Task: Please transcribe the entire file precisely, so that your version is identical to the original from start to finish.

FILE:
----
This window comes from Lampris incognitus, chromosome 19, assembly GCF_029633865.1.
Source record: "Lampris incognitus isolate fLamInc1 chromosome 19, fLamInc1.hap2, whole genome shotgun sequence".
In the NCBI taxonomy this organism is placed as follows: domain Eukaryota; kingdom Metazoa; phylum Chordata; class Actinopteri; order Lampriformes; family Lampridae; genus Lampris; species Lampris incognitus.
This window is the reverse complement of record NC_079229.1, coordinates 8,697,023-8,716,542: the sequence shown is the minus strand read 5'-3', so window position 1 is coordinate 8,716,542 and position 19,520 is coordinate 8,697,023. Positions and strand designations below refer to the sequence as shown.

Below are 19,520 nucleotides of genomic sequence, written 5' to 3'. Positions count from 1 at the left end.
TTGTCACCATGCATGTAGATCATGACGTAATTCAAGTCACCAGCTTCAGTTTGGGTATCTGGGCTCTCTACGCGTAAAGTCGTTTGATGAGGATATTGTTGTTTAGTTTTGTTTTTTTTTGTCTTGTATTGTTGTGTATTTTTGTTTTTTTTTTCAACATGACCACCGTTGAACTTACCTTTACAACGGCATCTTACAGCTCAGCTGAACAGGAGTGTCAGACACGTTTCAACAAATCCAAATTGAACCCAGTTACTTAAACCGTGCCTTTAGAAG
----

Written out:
This window comes from Lampris incognitus, chromosome 19, assembly GCF_029633865.1.
Source record: "Lampris incognitus isolate fLamInc1 chromosome 19, fLamInc1.hap2, whole genome shotgun sequence".
In the NCBI taxonomy this organism is placed as follows: domain Eukaryota; kingdom Metazoa; phylum Chordata; class Actinopteri; order Lampriformes; family Lampridae; genus Lampris; species Lampris incognitus.
This window is the reverse complement of record NC_079229.1, coordinates 8,697,023-8,716,542: the sequence shown is the minus strand read 5'-3', so window position 1 is coordinate 8,716,542 and position 19,520 is coordinate 8,697,023. Positions and strand designations below refer to the sequence as shown.

Below are 19,520 nucleotides of genomic sequence, written 5' to 3'. Positions count from 1 at the left end.
TTGTCACCATGCATGTAGATCATGACGTAATTCAAGTCACCAGCTTCAGTTTGGGTATCTGGGCTCTCTACGCGTAAAGTCGTTTGATGAGGATATTGTTGTTTAGTTTTGTTTTTTTTTGTCTTGTATTGTTGTGTATTTTTGTTTTTTTTTTCAACATGACCACCGTTGAACTTACCTTTACAACGGCATCTTACAGCTCAGCTGAACAGGAGTGTCAGACACGTTTCAACAAATCCAAATTGAACCCAGTTACTTAAACCGTGCCTTTAGAAG